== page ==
A week later I met up with Jimmy at his house. Jason was there too. We talked about cheating and Jimmy hated people who were cheating, he couldn’t understand why someone would do that. At the end of the night he brought me home. We talked and I wanted to know what I meant to him. He confessed that he didn’t want a relationship right now. His ambitions are too big to settle down at this moment, but his feelings towards me can still go any direction. So my secret affair with Jason continued. After a month he ended it all. He confessed our affair to his girlfriend, and he wants to stay with her.

Months passed by without seeing them both, until yesterday. I went to Jimmy’s house, where they both were. The weird thing is that it didn’t felt awkward at all, sitting between them. For all I could say, I got the feeling that Jimmy was hitting on me. For what reason I don’t know, did Jason told him anything? Or is he finally ready to settle down? Just all those assumptions, makes me insecure.

Also I just don’t know what to do if I ever get serious with Jimmy. Am I obligated to tell him about Jason? I still have a weakness for Jimmy, but I don’t know if he can ever accept me for sleeping with Jason and if I would damage his friendship with him.

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It’s July, so time for the monthly “let’s answer the stuff people typed into search engines” post. It is, as always, a very mixed bag of topics.

1. “Is my partner’s family using my family for money? Help!”

I feel like there is a lot of backstory and context here that would be valuable to know, but one suggestion is to revisit and renegotiate current arrangements around money, and see what happens. It sounds like that you (or your family) are already uncomfortable with something about the financial arrangements that are taking place or requests that are being made, and that’s a good enough reason to pull on one of the threads and see where it goes. Do you feel like you are allowed to say “no, we can’t help with that, sorry?” Does it change how your partner’s family treats you?

2. “Should I be upset with a coworker who didn’t donate to a fundraiser in my name?”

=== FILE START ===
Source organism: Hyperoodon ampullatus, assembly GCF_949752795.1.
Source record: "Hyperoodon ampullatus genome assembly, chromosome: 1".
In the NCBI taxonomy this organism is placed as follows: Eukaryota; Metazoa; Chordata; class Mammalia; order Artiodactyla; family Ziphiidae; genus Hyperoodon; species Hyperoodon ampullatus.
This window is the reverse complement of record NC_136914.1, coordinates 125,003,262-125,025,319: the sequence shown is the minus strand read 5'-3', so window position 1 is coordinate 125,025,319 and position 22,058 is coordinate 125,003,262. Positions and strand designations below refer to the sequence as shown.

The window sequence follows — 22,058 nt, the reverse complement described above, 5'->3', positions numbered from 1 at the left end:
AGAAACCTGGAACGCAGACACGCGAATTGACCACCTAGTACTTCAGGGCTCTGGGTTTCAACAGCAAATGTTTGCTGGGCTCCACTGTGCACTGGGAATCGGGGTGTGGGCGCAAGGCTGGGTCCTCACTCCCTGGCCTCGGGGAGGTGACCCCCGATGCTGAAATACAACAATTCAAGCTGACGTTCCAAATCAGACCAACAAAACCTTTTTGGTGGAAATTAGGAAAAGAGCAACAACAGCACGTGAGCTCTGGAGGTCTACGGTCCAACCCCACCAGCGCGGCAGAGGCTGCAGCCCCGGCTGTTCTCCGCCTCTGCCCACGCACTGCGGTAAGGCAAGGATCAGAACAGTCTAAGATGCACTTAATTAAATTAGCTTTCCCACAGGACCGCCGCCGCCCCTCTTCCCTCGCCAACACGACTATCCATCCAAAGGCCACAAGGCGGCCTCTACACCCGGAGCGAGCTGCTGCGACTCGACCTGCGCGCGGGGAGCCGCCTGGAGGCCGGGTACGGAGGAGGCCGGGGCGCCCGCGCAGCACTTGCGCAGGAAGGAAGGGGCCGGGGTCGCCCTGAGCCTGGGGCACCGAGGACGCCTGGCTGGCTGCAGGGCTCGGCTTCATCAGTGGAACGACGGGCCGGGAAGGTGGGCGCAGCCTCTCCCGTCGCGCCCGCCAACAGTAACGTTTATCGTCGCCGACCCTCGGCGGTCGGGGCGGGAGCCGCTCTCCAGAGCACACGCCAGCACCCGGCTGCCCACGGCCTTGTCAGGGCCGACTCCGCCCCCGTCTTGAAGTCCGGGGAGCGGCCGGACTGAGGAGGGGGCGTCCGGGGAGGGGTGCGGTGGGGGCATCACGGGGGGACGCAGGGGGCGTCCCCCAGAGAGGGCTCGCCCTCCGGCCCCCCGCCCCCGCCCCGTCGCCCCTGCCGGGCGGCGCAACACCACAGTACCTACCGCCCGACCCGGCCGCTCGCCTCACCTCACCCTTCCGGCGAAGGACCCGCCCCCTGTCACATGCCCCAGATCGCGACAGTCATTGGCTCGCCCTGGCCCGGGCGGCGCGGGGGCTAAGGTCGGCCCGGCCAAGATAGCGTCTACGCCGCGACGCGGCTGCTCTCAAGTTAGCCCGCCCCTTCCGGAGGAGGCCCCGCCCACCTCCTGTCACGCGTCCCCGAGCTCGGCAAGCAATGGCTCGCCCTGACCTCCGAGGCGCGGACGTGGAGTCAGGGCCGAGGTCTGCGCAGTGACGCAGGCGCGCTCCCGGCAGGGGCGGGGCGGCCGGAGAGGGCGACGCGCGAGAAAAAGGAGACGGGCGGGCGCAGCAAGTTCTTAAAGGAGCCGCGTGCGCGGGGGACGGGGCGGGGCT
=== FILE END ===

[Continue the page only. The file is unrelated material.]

Feel however you want, but I don’t think addressing it with the coworker, complaining to other people, or changing the way you interact with them at work is a good idea at all. Be grateful to the people who did donate, and assume the coworker who didn’t had completely understandable reasons that aren’t really your business. Let this one go.

I don’t feel shame about asking for donations here periodically, or for boosting charity stuff or crowd-funding campaigns for friends or causes I’m close to, and I don’t mind at all when people in my life ask me for help with their stuff, but that only works as long as everyone understands that a request is not an order and that gifts are voluntary. For real, the quickest way to make everyone you know go “fuck you and your cause” is to act like they are obligated to give. I also think, personally, that bosses should never ask their employees for charitable donations. Get some friends, boss. Get some friends.

3. “If someone with depression apologises for something they did, do u tell them its not their fault?”

Well, maybe it is their fault. Depression dulls and blunts a person’s ability to function within relationships sometimes, but it’s not an excuse for mean behavior, and we are still ultimately responsible for how we treat other people. If you want to say something comforting in response to the apology, howabout “Apology accepted, thank you.

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Grumpycat saying "no."